About the Author(s)

Manenji Mangundu Email symbol
Department of Health Studies, School of Social Sciences, University of South Africa, Pretoria, South Africa

Lizeth Roets symbol
Department of Health Studies, School of Social Sciences, University of South Africa, Pretoria, South Africa

Elsie Janse van Rensberg symbol
Department of Health Studies, School of Social Sciences, University of South Africa, Pretoria, South Africa


Mangundu M, Roets L, Janse van Rensberg E. Accessibility of healthcare in rural Zimbabwe: The perspective of nurses and healthcare users. Afr J Prm Health Care Fam Med. 2020;12(1), a2245. https://doi.org/10.4102/phcfm.v12i1.2245

Original Research

Accessibility of healthcare in rural Zimbabwe: The perspective of nurses and healthcare users

Manenji Mangundu, Lizeth Roets, Elsie Janse van Rensberg

Received: 17 Sept. 2019; Accepted: 24 Feb. 2020; Published: 14 May 2020

Copyright: © 2020. The Author(s). Licensee: AOSIS.
This is an Open Access article distributed under the terms of the Creative Commons Attribution License, which permits unrestricted use, distribution, and reproduction in any medium, provided the original work is properly cited.


Background: Accessibility of healthcare in rural areas is globally impeded by physical, material, human, financial and managerial resources and societal barriers in the healthcare system. Developing countries like Zimbabwe are significantly affected.

Aim: The aim of this article was to share the perspectives of nurses and healthcare users (HCUs) in the rural areas of Zimbabwe with regard to the accessibility of healthcare.

Setting: The study was conducted at 45 rural health facilities in Chegutu district, Mashonaland West province and Masvingo district in Masvingo province, Zimbabwe.

Methods: A self-administered questionnaire (for professional nurses) and a structured interview questionnaire (for HCUs) were utilised to gather data in a cross-sectional survey. Two districts were randomly sampled from 59 districts. All nurses working in 45 public health facilities in the selected two districts, who were willing and available to participate, were included. Ninety nurses participated in the study. The HCUs were selected through a multistage sampling technique. The sample size for HCUs was calculated by using Dobson’s formula, and 445 HCUs were included via convenience sampling.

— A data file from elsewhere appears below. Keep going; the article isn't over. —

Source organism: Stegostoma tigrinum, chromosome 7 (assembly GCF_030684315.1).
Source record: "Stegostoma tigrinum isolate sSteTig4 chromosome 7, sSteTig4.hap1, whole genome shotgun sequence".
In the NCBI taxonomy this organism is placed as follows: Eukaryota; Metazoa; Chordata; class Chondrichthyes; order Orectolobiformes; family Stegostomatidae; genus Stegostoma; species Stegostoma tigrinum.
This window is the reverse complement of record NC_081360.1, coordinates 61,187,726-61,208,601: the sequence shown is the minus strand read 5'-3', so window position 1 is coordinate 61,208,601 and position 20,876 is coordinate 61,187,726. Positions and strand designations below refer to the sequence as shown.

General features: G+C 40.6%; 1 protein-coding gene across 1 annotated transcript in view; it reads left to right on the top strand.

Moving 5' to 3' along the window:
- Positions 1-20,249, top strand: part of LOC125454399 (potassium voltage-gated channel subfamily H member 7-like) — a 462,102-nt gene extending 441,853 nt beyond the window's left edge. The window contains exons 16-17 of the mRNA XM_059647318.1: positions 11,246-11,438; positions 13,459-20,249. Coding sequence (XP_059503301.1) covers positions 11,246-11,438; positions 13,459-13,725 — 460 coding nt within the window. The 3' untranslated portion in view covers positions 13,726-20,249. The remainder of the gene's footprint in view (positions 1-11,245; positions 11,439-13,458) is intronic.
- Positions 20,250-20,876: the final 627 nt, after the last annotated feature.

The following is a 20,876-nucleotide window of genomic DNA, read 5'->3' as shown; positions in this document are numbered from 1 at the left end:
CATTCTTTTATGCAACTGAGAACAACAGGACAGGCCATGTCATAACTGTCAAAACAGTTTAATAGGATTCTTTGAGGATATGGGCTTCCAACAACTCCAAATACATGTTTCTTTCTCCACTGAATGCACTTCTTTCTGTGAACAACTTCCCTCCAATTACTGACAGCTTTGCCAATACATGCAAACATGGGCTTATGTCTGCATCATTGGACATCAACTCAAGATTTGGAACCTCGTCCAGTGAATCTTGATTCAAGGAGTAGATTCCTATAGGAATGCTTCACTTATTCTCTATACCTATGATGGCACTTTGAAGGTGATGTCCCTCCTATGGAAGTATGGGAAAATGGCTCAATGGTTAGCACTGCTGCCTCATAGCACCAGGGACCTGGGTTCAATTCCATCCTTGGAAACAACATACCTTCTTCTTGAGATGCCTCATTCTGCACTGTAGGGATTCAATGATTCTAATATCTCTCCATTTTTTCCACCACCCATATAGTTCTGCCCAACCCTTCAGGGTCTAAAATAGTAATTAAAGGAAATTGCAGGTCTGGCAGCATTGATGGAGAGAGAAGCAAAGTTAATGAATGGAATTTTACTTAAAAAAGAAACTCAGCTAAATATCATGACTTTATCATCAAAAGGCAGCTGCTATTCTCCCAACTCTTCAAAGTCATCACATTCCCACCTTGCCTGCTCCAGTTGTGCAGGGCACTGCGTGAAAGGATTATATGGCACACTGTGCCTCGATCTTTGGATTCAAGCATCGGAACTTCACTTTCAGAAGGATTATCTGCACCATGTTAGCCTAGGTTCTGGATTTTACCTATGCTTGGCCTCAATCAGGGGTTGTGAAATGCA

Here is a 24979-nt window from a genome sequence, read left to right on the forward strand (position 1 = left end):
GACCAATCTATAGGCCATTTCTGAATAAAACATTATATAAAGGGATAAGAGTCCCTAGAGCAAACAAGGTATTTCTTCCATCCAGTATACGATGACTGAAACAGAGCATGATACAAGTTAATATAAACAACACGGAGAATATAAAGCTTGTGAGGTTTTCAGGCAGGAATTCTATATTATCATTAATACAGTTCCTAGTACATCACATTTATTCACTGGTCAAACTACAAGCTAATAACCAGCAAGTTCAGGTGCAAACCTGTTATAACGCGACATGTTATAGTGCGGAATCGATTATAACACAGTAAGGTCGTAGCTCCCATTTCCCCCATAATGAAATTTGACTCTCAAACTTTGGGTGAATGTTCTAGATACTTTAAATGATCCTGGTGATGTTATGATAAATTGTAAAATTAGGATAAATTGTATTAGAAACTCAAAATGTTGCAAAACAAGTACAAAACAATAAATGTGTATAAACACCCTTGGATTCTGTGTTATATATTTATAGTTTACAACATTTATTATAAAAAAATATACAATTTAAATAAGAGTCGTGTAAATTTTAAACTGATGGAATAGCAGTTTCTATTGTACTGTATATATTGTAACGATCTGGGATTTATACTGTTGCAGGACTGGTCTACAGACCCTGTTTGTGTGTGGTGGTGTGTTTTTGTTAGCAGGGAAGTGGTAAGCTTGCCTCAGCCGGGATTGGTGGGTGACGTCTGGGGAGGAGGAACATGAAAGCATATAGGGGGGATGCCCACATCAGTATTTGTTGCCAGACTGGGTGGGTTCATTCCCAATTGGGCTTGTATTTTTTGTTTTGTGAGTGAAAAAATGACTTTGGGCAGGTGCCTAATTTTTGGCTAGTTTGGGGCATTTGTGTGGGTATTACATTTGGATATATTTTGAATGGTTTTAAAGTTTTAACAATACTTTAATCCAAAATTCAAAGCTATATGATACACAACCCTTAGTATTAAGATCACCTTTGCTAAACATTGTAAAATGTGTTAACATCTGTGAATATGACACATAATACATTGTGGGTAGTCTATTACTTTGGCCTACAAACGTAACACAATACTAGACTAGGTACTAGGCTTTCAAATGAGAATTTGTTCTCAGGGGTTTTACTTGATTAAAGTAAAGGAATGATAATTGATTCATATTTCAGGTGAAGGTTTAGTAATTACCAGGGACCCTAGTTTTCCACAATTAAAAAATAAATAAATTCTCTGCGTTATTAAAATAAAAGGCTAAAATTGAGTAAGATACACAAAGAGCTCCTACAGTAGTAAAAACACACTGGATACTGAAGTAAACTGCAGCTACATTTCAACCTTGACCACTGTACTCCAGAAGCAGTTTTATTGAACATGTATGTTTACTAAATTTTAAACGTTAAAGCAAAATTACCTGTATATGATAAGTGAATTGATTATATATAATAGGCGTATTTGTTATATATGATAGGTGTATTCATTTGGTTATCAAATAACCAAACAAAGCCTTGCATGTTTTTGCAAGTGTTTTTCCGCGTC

Results: Nurses reported challenges such as work overload because of staffing shortages (55%) and the supply of necessary medical drugs that lacked consistency in both the quantity and type ordered(46.7%). The challenges faced by HCUs included long distances from villages to health facilities (86%), unaffordability of transport costs and lack of access to medical drugs (59.95%), causing them to seek assistance from traditional healers (43%).

Conclusion: Both the nurses and HCUs perceived grave challenges regarding access to health facilities, health workers and medical drugs, all of which are bound to have an impact on the health of communities in rural Zimbabwe.

Keywords: accessibility of healthcare; challenges; nurses; healthcare users; rural areas.


Ensuring the well-being of citizens is the goal of all healthcare delivery systems,1 where individuals have the right to access good-quality healthcare. Allocating the relevant and required resources (e.g. financial resources) contributes to the accessibility of health facilities, essential medical drugs and competent and adequately trained health workers, as well as medical supplies.2

In developing countries like Zimbabwe, access to healthcare services is often influenced by long distances and travel times to health facilities, the availability of financial resources to travel or pay for care and the availability of medical drugs as well as competent healthcare workers.3 For example, in Zimbabwe, people in rural areas often have to walk between 10 km and 50 km to access the nearest health facility.3